1. Thanks so much for the correction. I’ll go edit. I wonder then if the “flat handed” position (i.e. pronation) is maybe less coordinated or tends to bounce around more in the horse’s mouth… will do more research on that.

      1. I would say that is correct, yeah, because the muscles are placed in a less functional position making those fine movements less accurate. Anybody who tries riding flat handed and then in correct position would be able to notice the difference! You could also say the pronated position disrupts the fluidity of the arm through the reins to the mouth. The elbow isn’t able to flex as much when the forearm is pronated, which would theoretically cause more of a jarring motion through the horses mouth. If that makes sense!

      2. I doubt it. All you need to do is look at a pianist, incredible fine motor control and co-ordination with the hands pronated. Good hands FEEL, whatever position they may be in. Riding is dynamic. That’s my oppinion 🙂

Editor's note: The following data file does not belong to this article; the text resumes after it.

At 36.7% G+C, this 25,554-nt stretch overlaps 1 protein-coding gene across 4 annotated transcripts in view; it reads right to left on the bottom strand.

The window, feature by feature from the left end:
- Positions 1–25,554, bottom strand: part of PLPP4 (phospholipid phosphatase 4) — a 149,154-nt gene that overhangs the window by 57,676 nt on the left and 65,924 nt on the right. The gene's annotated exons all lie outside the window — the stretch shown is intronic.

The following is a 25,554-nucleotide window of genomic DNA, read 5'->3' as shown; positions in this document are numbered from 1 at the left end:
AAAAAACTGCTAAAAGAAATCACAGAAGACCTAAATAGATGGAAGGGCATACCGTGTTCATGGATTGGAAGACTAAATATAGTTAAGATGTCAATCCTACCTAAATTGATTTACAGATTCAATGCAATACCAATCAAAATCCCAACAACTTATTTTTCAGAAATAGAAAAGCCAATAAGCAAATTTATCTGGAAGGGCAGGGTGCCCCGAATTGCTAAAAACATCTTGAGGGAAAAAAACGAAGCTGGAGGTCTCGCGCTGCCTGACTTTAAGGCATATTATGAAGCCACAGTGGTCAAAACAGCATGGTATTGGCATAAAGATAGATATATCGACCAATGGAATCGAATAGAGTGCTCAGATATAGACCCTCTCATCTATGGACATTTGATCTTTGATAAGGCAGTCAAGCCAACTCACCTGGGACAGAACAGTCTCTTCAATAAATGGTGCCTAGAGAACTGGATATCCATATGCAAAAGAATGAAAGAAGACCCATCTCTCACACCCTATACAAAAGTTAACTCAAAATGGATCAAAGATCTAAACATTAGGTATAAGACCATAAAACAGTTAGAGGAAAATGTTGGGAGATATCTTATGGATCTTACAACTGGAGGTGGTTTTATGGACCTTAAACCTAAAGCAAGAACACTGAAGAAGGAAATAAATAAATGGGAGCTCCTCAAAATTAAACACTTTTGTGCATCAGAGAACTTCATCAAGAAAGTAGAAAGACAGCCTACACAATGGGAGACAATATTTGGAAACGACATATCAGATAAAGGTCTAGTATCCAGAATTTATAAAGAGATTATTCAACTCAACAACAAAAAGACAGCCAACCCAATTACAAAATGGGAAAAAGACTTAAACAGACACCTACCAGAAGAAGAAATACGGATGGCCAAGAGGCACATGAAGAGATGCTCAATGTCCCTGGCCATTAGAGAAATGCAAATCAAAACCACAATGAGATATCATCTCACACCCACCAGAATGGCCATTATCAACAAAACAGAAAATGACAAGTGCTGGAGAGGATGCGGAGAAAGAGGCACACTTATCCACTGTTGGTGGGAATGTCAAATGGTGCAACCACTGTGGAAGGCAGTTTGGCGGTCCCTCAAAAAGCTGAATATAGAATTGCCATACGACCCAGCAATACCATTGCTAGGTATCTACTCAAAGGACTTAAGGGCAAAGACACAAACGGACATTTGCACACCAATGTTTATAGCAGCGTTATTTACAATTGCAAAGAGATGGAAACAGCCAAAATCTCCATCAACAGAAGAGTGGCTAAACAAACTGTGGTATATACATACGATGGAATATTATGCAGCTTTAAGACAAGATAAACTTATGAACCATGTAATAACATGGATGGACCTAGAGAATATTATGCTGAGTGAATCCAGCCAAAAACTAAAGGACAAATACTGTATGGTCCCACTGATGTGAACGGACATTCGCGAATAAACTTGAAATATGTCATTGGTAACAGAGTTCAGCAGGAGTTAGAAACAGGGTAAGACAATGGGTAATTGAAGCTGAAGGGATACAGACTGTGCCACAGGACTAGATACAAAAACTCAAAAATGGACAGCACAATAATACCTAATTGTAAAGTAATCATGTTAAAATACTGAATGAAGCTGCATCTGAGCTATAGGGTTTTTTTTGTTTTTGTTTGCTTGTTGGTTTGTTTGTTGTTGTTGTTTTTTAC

3. (I just realized I’m commenting on something that’s almost three years old, but I’m going to do it anyways as I feel very strongly about this!)

        Disclaimer: I do hope I haven’t mixed up my muscle names here, but I think the overall message still comes through 🙂

        I feel that the “thumbs up” forearm position allows for better use of your body through your arm to the reins.
        When you need to be strong and still you are able to use your triceps/ shoulder/ back muscles to keep your arm strong relative to your body, so your horse is not able to pull you out of your position or pull out of how you are positioning them, but you can maintain the softness through your bicep to still bend, supple, etc.

        I find riders who ride with flat hands tend to hold more with their bicep which makes you ride with a stiffer arm, more of a disconnect between various body parts, and promotes stiffness and resistance in your horse.